Technology Improves Hand Hygiene

Marin General Hospital in Greenbrae, California, has deployed a real-time location system (RTLS) to boost the hand-hygiene rate among its 1,800 healthcare workers, according to an article on the RFID Journal website. Since the system was implemented, the facility’s hand-hygiene compliance has increased from about 45 percent to 77 percent.

According to the Centers for Disease Control and Prevention (CDC), across the United States, on average, healthcare providers clean their hands less than half as often as they should.

The CDC has also reported that hospital-acquired infections (HAIs) affect as many as 722,000 patients in acute care hospitals, and cause about 75,000 deaths, annually. Keeping hands clean is considered a first line of defense.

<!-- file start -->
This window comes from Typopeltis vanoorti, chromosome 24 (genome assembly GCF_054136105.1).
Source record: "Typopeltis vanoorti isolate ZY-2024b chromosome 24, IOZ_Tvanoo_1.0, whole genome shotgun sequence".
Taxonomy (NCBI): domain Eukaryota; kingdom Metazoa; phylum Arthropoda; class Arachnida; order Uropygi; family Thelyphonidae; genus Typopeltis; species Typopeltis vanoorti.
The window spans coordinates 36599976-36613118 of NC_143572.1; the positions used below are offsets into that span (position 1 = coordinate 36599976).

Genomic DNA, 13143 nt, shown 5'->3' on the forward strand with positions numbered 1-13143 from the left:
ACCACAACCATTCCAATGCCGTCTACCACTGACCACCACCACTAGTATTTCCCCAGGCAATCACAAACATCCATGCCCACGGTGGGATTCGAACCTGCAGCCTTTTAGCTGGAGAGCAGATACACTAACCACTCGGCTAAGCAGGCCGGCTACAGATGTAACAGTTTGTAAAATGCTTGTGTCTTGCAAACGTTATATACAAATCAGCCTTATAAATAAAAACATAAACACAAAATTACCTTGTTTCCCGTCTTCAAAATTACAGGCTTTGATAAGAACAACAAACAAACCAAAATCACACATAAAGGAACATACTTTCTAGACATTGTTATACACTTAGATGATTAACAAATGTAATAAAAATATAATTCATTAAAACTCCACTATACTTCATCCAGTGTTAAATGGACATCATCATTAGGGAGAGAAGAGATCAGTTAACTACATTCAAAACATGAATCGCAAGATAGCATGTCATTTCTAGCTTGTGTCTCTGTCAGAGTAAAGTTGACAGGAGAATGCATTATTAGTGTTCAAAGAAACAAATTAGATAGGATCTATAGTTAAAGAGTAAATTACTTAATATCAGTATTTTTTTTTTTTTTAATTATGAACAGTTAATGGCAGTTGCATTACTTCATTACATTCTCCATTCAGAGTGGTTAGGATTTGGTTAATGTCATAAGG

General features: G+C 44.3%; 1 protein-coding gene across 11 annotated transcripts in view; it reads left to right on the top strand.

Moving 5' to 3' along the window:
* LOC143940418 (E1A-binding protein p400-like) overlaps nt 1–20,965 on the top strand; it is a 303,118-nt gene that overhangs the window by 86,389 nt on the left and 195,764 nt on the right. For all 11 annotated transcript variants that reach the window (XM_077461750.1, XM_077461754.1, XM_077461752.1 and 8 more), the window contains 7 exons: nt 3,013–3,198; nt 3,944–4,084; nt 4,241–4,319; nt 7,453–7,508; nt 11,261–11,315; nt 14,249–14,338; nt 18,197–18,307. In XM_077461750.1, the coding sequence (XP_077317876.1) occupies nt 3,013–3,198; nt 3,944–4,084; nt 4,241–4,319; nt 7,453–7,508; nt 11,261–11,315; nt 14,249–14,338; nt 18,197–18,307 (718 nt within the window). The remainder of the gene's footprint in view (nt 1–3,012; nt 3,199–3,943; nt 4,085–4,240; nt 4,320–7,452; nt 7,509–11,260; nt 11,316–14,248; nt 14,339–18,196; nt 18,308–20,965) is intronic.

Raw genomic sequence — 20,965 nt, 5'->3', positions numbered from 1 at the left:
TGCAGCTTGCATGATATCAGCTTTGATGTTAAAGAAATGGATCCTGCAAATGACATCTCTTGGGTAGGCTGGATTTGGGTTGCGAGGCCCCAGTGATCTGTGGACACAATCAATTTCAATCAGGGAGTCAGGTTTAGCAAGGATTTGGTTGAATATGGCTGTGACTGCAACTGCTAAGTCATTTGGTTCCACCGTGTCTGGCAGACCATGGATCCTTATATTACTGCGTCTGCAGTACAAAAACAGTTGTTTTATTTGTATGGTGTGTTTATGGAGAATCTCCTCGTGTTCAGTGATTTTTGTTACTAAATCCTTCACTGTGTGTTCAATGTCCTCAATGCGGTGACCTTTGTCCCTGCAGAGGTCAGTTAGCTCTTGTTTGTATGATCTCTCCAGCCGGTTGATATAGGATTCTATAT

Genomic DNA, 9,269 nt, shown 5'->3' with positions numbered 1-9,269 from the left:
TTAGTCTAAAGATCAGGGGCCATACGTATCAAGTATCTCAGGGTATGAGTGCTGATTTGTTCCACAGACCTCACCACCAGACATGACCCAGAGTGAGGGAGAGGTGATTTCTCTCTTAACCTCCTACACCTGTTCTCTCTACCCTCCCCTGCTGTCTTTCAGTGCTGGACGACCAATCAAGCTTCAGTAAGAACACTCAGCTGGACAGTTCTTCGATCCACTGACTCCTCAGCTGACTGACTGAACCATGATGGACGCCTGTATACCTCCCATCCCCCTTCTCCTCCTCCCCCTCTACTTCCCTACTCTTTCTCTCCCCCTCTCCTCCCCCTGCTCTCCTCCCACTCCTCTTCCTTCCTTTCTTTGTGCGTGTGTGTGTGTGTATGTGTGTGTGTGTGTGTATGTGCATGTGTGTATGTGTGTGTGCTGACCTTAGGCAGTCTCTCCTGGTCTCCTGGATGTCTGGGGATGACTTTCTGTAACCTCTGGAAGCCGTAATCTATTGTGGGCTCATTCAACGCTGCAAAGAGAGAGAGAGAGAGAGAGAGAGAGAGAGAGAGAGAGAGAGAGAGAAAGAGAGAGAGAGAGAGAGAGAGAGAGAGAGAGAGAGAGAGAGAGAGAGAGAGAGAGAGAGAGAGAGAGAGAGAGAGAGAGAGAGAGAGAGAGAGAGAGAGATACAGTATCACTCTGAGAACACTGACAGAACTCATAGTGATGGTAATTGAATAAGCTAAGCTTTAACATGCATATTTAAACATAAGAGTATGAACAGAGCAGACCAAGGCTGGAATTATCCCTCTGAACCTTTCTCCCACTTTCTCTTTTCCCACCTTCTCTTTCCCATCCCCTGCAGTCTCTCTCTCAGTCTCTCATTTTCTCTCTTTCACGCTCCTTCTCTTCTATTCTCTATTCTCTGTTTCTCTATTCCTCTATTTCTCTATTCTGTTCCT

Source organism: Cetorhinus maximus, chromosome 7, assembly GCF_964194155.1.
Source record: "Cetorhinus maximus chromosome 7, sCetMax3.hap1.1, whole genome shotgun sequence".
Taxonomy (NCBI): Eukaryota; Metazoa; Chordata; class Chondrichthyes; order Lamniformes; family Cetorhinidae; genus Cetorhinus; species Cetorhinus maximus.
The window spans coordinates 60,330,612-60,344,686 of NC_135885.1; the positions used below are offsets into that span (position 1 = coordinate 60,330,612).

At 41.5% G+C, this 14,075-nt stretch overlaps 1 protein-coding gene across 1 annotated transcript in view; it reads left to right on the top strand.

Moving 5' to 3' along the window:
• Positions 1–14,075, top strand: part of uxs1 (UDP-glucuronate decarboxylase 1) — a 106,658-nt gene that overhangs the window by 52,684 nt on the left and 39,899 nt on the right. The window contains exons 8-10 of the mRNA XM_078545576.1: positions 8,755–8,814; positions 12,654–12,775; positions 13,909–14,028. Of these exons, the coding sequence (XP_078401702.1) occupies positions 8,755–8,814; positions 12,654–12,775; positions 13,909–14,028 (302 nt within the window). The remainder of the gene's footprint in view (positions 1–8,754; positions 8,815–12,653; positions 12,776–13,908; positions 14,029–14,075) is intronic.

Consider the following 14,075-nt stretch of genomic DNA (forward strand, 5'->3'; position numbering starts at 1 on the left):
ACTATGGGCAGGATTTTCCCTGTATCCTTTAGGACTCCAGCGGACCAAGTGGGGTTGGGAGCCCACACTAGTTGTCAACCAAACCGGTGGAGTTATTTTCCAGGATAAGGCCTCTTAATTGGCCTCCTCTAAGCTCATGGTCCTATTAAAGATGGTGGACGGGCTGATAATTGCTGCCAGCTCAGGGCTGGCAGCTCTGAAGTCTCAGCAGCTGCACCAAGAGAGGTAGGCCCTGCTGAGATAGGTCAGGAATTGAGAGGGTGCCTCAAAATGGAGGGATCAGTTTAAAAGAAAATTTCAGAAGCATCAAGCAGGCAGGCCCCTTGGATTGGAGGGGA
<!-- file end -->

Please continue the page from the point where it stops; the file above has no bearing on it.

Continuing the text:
But hospital environmental services managers struggle to come up with new and better ways to engage healthcare workers in the battle against HAIs.

Experts agree that hand hygiene improvement interventions must include audits of compliance with feedback, which are most often done by direct observation. But direct observation is expensive, subjective and requires careful training. Observation can also be prone to bias, which means that the compliance rates probably aren’t accurate.

Marin General’s system uses badges that transmit to receivers when they interact with sanitizer dispensers. The hospital is also using the RFID technology for asset tracking, to ensure staff members can access equipment as it’s needed.